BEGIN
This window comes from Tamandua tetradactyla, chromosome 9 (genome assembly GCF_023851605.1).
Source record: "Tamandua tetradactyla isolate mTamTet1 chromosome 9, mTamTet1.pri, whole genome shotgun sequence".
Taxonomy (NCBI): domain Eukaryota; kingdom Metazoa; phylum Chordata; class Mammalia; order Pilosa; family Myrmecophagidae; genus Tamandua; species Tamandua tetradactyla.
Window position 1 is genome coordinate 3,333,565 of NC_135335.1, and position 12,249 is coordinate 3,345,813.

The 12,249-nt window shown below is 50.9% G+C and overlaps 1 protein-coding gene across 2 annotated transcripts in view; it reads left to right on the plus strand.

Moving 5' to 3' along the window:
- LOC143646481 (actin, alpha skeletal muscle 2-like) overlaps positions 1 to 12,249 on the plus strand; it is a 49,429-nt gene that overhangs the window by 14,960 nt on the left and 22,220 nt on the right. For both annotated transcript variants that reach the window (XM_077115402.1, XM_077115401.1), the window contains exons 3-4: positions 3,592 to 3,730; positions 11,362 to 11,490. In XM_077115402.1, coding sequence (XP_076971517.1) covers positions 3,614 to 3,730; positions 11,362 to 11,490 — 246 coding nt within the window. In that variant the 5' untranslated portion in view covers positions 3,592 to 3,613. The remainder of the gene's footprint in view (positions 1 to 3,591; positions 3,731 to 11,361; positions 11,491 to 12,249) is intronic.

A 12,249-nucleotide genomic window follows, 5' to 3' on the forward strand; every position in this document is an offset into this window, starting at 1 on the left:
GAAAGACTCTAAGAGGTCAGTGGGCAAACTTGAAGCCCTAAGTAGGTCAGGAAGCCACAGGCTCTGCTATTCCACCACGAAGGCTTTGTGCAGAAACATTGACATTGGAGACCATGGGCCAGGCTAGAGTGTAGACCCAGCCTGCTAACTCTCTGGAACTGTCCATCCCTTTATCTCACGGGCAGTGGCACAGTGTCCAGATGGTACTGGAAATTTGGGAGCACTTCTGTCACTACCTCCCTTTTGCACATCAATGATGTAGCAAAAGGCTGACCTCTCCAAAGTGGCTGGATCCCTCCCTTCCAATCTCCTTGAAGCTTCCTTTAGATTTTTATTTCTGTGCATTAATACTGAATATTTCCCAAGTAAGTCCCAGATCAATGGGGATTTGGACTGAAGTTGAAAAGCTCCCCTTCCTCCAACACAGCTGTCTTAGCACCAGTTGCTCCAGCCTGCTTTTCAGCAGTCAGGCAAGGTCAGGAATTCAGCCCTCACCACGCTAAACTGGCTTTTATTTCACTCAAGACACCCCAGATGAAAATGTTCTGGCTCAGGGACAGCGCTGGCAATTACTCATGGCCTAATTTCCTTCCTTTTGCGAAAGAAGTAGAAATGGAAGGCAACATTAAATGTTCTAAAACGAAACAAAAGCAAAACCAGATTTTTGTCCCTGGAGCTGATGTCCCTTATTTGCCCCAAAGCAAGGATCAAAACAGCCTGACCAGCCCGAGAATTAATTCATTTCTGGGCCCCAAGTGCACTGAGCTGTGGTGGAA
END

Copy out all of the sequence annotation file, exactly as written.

This window comes from Tamandua tetradactyla, chromosome 9 (genome assembly GCF_023851605.1).
Source record: "Tamandua tetradactyla isolate mTamTet1 chromosome 9, mTamTet1.pri, whole genome shotgun sequence".
Taxonomy (NCBI): domain Eukaryota; kingdom Metazoa; phylum Chordata; class Mammalia; order Pilosa; family Myrmecophagidae; genus Tamandua; species Tamandua tetradactyla.
Window position 1 is genome coordinate 3,333,565 of NC_135335.1, and position 12,249 is coordinate 3,345,813.

The 12,249-nt window shown below is 50.9% G+C and overlaps 1 protein-coding gene across 2 annotated transcripts in view; it reads left to right on the plus strand.

Moving 5' to 3' along the window:
- LOC143646481 (actin, alpha skeletal muscle 2-like) overlaps positions 1 to 12,249 on the plus strand; it is a 49,429-nt gene that overhangs the window by 14,960 nt on the left and 22,220 nt on the right. For both annotated transcript variants that reach the window (XM_077115402.1, XM_077115401.1), the window contains exons 3-4: positions 3,592 to 3,730; positions 11,362 to 11,490. In XM_077115402.1, coding sequence (XP_076971517.1) covers positions 3,614 to 3,730; positions 11,362 to 11,490 — 246 coding nt within the window. In that variant the 5' untranslated portion in view covers positions 3,592 to 3,613. The remainder of the gene's footprint in view (positions 1 to 3,591; positions 3,731 to 11,361; positions 11,491 to 12,249) is intronic.

A 12,249-nucleotide genomic window follows, 5' to 3' on the forward strand; every position in this document is an offset into this window, starting at 1 on the left:
GAAAGACTCTAAGAGGTCAGTGGGCAAACTTGAAGCCCTAAGTAGGTCAGGAAGCCACAGGCTCTGCTATTCCACCACGAAGGCTTTGTGCAGAAACATTGACATTGGAGACCATGGGCCAGGCTAGAGTGTAGACCCAGCCTGCTAACTCTCTGGAACTGTCCATCCCTTTATCTCACGGGCAGTGGCACAGTGTCCAGATGGTACTGGAAATTTGGGAGCACTTCTGTCACTACCTCCCTTTTGCACATCAATGATGTAGCAAAAGGCTGACCTCTCCAAAGTGGCTGGATCCCTCCCTTCCAATCTCCTTGAAGCTTCCTTTAGATTTTTATTTCTGTGCATTAATACTGAATATTTCCCAAGTAAGTCCCAGATCAATGGGGATTTGGACTGAAGTTGAAAAGCTCCCCTTCCTCCAACACAGCTGTCTTAGCACCAGTTGCTCCAGCCTGCTTTTCAGCAGTCAGGCAAGGTCAGGAATTCAGCCCTCACCACGCTAAACTGGCTTTTATTTCACTCAAGACACCCCAGATGAAAATGTTCTGGCTCAGGGACAGCGCTGGCAATTACTCATGGCCTAATTTCCTTCCTTTTGCGAAAGAAGTAGAAATGGAAGGCAACATTAAATGTTCTAAAACGAAACAAAAGCAAAACCAGATTTTTGTCCCTGGAGCTGATGTCCCTTATTTGCCCCAAAGCAAGGATCAAAACAGCCTGACCAGCCCGAGAATTAATTCATTTCTGGGCCCCAAGTGCACTGAGCTGTGGTGGAA